The Catholic Church has long recognized that a not negligible number of men and women experience deep-seated homosexual tendencies. Catechism of the Catholic Church (“CCC”) 2358. It further recognizes that for many these tendencies constitute a very real trial.
Importantly, the Church doesn’t try to analyze – either psychologically or theologically – why these tendencies exist. Nor does it condemn those who experience them.
What the Church does do is set forth certain moral obligations and guidelines – but not solely for those who are gay.
The Church makes clear that homosexuals “must be accepted with respect, compassion, and sensitivity [and that] every sign of unjust discrimination in their regard should be avoided” (Id.).
That’s a clear obligation to which we, as Catholics, must adhere – or else we ourselves will fall short and be in need of our own grace and forgiveness.
The Church then reminds that all are called to celibacy outside of the bonds of marriage. Of course, this constitutes a particularly difficult trial and challenge for gay men and women because same sex marriage is not and cannot be recognized within the Church. Catholic men and women who identify as gay are ever called to a life of celibacy.
Is this just? Is this necessary? Is this even possible? Why would any rational person who is not seeking to become a member of the clergy commit to such an onerous, and quite possibly lonely, lifestyle?
The Church provides one answer. It may well be the answer:
By the virtues of self-mastery that teach them inner freedom, at times by the support of disinterested friendship, by prayer and sacramental grace, they can and should gradually and resolutely approach Christian perfection. CCC 2359
Christian perfection. Well, isn’t that – shouldn’t that – be our ultimate goal as Catholics no matter who we are, and no matter what tendencies we ourselves might experience or bring to the table?
Fellow Patheos blogger Eve Tushnet recently published an important book on the subject: Gay and Catholic: Accepting My Sexuality, Finding Community, Living My Faith. It deserves both a wide audience and a serious, respectful discussion.
Importantly, she unveils another, more here and now, advantage that gay Catholics may well recognize and take comfort from (highlighted below).Eve takes us through her own transformation, her own decision making, that has led her to actively, consciously choose to be a faithful Catholic, even as she has had to come to terms with what that means as a gay person within the Church.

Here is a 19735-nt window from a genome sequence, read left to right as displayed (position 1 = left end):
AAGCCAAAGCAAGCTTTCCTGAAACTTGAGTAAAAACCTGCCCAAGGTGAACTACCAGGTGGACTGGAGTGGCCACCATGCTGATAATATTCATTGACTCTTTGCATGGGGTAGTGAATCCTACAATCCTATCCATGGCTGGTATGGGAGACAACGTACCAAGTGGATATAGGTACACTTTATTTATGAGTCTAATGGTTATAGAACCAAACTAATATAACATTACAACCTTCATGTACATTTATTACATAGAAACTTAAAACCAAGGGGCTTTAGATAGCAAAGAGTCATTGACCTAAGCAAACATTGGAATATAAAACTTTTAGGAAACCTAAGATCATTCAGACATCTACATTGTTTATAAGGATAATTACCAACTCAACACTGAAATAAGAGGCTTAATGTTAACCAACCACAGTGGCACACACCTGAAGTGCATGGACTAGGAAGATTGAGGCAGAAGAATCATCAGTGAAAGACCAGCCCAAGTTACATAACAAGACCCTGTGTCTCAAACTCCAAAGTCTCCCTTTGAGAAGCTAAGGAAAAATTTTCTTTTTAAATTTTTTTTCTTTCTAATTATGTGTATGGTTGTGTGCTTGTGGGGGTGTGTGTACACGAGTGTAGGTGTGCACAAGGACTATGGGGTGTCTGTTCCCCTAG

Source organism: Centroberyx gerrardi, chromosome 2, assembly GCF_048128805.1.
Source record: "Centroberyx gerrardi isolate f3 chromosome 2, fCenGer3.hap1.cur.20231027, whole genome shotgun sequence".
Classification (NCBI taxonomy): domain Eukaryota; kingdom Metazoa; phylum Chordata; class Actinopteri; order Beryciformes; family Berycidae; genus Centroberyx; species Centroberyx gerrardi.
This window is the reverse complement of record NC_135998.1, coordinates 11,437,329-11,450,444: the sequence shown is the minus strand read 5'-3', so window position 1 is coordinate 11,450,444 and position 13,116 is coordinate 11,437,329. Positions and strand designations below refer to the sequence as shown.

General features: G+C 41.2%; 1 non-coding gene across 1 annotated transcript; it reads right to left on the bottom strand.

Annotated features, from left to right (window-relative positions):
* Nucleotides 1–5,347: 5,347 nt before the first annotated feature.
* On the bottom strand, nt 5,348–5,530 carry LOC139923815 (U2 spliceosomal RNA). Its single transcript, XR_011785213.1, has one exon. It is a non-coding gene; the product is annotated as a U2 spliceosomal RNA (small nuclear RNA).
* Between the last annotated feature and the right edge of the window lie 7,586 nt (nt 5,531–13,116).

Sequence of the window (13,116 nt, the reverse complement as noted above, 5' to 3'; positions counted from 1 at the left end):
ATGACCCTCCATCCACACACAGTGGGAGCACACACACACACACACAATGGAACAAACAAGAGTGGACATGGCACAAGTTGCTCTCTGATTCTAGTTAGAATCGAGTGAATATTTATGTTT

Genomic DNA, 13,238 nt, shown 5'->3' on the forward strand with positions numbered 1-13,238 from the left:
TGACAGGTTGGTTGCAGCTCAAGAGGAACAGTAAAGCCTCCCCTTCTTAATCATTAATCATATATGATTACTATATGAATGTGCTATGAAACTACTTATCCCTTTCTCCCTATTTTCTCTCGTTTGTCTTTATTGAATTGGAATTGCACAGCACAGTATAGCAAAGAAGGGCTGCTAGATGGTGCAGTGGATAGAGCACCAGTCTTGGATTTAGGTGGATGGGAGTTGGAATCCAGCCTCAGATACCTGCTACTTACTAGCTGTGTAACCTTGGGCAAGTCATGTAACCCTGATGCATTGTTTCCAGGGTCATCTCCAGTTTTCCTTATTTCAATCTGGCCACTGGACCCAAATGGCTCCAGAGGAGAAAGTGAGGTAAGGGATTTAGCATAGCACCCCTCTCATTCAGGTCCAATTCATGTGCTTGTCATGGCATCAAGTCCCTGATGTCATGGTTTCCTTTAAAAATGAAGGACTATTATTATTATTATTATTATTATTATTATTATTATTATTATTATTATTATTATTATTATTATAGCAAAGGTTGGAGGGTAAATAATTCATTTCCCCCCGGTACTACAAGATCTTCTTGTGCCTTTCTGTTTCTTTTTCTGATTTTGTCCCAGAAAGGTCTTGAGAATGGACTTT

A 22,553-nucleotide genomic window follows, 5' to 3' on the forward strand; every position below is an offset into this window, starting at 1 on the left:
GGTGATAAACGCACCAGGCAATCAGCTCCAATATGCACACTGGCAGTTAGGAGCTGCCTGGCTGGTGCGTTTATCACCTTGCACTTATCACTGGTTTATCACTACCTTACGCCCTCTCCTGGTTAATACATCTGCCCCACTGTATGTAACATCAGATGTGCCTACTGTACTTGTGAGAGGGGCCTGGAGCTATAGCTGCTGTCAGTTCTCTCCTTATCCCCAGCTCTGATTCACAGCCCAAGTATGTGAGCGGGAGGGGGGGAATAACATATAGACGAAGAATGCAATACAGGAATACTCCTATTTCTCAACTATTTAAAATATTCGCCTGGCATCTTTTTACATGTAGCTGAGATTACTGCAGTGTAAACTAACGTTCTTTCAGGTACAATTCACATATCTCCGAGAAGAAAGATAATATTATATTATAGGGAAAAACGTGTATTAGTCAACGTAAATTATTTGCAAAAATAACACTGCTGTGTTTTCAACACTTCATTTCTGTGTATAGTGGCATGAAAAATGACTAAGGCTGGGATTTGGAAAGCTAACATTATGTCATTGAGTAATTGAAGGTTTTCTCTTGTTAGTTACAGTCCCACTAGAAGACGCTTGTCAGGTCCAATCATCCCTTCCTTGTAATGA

Here’s a brief synopsis by her publisher:
In this first book from an openly lesbian and celibate Catholic, widely published writer and blogger Eve Tushnet recounts her spiritual and intellectual journey from atheism to Catholicism and shows how gay Catholics can love and be loved while following Church teaching.
Eve Tushnet was among the unlikeliest of converts. The only child of two atheist academics, Tushnet was a typical Yale undergraduate until the day she went out to poke fun at a gathering of philosophical debaters, who happened also to be Catholic. Instead of enjoying mocking what she termed the “zoo animals,” she found herself engaged in intellectual conversation with them and, in a move that surprised even her, she soon converted to Catholicism. Already self-identifying as a lesbian, Tushnet searched for a third way in the seeming two-option system available to gay Catholics: reject Church teaching on homosexuality or reject the truth of your sexuality.
Gay and Catholic is the fruit of Tushnet’s searching: what she learned in studying Christian history and theology and her articulation of how gay Catholics can pour their love and need for connection into friendships, community, service, and artistic creation.
We would all do well to read and understand that last sentence again. It dispels the notion that a life of celibacy is necessarily a lonely one.
It can be. But there are other possibilities.
Interestingly, I’ve heard similar thoughts expressed by clergy: celibacy is said to enhance their ability to love, and to love more deeply, more people than if they were in a one-on-one marital relationship. The time, the caring, the love not concentrated on the one can be more readily available for the many.
Christian perfection and potentially more intimate, loving friendships. Quite a trade-off.
Gay and Catholic.
Yes it’s possible. Perhaps not easy. Perhaps not desirable. But certainly possible.
And it just might be the one road – albeit fraught with its own peculiar landmines, disappointments, and pain – that ultimately leads many home.
From the sound of it, Eve has already traveled pretty far along that road.
May you find that your own particular path home is blessed.